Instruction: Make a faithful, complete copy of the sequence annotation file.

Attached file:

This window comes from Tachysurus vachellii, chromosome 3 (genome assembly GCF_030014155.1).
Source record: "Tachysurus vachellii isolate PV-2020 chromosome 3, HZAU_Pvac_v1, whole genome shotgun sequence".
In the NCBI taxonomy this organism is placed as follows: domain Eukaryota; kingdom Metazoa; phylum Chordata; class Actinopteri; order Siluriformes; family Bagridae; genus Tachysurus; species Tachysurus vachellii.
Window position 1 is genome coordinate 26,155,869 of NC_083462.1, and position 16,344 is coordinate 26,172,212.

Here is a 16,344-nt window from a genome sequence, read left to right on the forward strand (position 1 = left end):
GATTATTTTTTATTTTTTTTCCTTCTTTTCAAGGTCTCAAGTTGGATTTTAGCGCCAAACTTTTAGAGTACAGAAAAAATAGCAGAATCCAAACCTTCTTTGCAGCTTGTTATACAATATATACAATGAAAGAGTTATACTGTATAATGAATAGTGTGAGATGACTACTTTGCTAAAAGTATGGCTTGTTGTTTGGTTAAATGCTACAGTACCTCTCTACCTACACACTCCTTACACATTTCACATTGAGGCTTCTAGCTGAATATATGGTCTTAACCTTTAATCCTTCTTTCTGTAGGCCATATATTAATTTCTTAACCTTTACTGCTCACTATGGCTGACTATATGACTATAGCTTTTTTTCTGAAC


This window comes from Tachysurus vachellii, chromosome 3 (genome assembly GCF_030014155.1).
Source record: "Tachysurus vachellii isolate PV-2020 chromosome 3, HZAU_Pvac_v1, whole genome shotgun sequence".
In the NCBI taxonomy this organism is placed as follows: domain Eukaryota; kingdom Metazoa; phylum Chordata; class Actinopteri; order Siluriformes; family Bagridae; genus Tachysurus; species Tachysurus vachellii.
Window position 1 is genome coordinate 26,155,869 of NC_083462.1, and position 16,344 is coordinate 26,172,212.

Here is a 16,344-nt window from a genome sequence, read left to right on the forward strand (position 1 = left end):
GATTATTTTTTATTTTTTTTCCTTCTTTTCAAGGTCTCAAGTTGGATTTTAGCGCCAAACTTTTAGAGTACAGAAAAAATAGCAGAATCCAAACCTTCTTTGCAGCTTGTTATACAATATATACAATGAAAGAGTTATACTGTATAATGAATAGTGTGAGATGACTACTTTGCTAAAAGTATGGCTTGTTGTTTGGTTAAATGCTACAGTACCTCTCTACCTACACACTCCTTACACATTTCACATTGAGGCTTCTAGCTGAATATATGGTCTTAACCTTTAATCCTTCTTTCTGTAGGCCATATATTAATTTCTTAACCTTTACTGCTCACTATGGCTGACTATATGACTATAGCTTTTTTTCTGAAC